Wednesday, February 3, 2010

New Baby!

       I just got a new Baby! Actually, I adopted it from a fine lady in Kansas City, Mo! I came across this lens on Craigslist and I found this seller to be reasonable enough in her asking price. I'm excited to get this new (to me) Nikon Mount, 200mm, f2.8, Prime Lens made by Japanese Soligor.

New 200mm Lens


       I'm often asked why I like prime lenses. These lenses have no zoom feature, you cannot zoom in or out. The only zoom it has is very manual - to zoom in you simply take a few steps closer; zoom out by taking a few steps away! (Although, even this can be an advantage as it helps your creativity and keeps you from becoming a lazy photographer.)  So why would I be so excited about this new lens even though I already have a 70-300mm Nikkor lens?
Despite the "disadvantages," there are some very useful benefits to prime lenses.

1. Faster Shutter speed
       Because Prime lenses generally have a larger aperture (lower f-stop number) they let more light in at a time. More light coming in at one time means that the shutter does not have to be open as long to let that same amount of light in for proper exposure.  This means that in low-light situations, I can set the aperture wide open and then set the shutter speed much faster.  This results in fewer blurry images.

2. Bokeh
       Bokeh comes from the Japanese word for "blur."  Basically, it refers to the aesthetically pleasing quality of the out-of-focus blur in the background/foreground of photos.  The design of prime lenses, naturally results in better bokeh.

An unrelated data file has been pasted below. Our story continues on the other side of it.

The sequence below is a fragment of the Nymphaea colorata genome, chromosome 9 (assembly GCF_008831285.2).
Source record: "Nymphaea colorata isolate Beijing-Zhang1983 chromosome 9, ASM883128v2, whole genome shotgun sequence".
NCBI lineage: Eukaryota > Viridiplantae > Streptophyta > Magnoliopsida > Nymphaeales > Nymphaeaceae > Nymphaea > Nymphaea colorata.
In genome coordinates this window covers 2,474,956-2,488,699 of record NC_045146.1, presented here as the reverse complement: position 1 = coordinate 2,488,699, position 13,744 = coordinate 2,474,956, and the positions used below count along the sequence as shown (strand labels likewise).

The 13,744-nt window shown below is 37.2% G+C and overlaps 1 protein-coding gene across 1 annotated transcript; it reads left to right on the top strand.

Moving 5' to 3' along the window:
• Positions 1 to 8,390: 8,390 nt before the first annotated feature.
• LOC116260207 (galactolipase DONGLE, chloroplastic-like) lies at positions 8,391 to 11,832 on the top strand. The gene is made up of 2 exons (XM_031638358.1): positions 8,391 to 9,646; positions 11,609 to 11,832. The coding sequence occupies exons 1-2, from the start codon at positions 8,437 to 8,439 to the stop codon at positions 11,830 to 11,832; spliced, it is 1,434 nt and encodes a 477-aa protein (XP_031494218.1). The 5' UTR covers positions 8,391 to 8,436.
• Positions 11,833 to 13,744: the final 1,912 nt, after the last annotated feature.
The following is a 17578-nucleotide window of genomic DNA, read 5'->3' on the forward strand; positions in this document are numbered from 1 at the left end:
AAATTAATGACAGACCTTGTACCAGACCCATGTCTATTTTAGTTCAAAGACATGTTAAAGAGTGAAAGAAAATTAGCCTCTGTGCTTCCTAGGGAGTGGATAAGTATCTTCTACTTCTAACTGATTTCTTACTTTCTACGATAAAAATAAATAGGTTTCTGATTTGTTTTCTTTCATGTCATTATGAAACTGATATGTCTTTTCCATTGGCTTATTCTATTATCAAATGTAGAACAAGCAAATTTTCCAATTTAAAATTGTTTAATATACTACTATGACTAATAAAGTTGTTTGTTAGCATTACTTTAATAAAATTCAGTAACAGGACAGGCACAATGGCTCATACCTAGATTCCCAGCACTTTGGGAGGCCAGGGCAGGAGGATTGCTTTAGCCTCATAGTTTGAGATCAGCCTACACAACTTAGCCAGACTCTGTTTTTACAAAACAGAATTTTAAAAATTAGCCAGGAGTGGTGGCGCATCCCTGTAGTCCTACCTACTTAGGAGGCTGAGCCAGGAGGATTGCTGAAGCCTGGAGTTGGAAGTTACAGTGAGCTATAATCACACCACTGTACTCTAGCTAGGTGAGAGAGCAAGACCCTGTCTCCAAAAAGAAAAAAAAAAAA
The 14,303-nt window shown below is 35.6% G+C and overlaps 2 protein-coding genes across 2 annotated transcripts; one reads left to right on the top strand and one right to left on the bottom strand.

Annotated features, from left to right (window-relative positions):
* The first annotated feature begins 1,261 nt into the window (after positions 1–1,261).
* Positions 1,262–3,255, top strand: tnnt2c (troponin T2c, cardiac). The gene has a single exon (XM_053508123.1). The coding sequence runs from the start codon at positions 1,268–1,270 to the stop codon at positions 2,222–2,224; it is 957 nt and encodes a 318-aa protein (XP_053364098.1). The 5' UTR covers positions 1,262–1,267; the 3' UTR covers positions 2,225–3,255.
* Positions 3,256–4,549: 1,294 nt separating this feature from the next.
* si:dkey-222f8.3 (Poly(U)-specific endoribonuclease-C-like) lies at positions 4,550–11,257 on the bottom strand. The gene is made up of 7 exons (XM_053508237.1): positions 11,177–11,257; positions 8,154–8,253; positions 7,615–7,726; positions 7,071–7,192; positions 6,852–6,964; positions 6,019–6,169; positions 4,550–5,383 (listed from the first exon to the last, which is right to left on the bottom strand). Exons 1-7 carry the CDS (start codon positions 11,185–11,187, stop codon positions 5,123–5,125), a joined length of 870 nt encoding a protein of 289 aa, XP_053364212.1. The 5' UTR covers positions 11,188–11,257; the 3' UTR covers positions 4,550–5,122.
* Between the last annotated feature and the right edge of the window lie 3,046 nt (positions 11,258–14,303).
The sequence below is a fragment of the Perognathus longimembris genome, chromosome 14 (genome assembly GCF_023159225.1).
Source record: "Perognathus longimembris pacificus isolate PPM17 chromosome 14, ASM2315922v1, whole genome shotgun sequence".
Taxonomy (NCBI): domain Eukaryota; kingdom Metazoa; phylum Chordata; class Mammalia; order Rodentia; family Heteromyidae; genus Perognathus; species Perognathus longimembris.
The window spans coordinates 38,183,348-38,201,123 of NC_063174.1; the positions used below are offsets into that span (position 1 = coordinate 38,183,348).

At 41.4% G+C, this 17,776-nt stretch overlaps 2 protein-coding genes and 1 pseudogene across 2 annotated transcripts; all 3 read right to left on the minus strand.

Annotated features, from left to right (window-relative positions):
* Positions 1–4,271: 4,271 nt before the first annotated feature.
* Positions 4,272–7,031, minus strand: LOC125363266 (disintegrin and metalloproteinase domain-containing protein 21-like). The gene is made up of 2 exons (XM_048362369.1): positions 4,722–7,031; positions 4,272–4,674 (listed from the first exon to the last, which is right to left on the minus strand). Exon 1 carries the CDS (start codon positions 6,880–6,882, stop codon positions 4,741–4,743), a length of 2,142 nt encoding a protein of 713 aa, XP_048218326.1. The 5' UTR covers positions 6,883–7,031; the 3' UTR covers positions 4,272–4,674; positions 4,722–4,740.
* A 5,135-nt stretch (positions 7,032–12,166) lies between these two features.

3. Depth of Field
       This refers to the range of photo that is in focus.  The large aperture of a prime results in very small depth of field.  This means that in portrait photography, I can focus on the subjects face and everything in front and behind the subject will be out-of-focus.  This effectively eliminates distracting backgrounds and properly isolates the subject from the rest of the scene.

DSC_4113 ACR SmlDSC_4112 ACR Sml

These two photos were taken in the exact same place with the same settings except for the focusing point.  It is obvious how the small depth-of-field emphasizes the green branches of the the evergreen bush.

4. Optical Quality
       Because the glass elements in prime lenses are not designed to constantly move back and forth for various zoom levels, the prime is permanently set to optimal quality for that one focal length.  This eliminates most vignetting, barrel distortions, chromatic aberrations, and other optical problems often found in zoom lenses.


If you do not have a prime lens, you really should open up a whole new world of photography.  The 50mm f1.8 was my first prime and is a great place to start.

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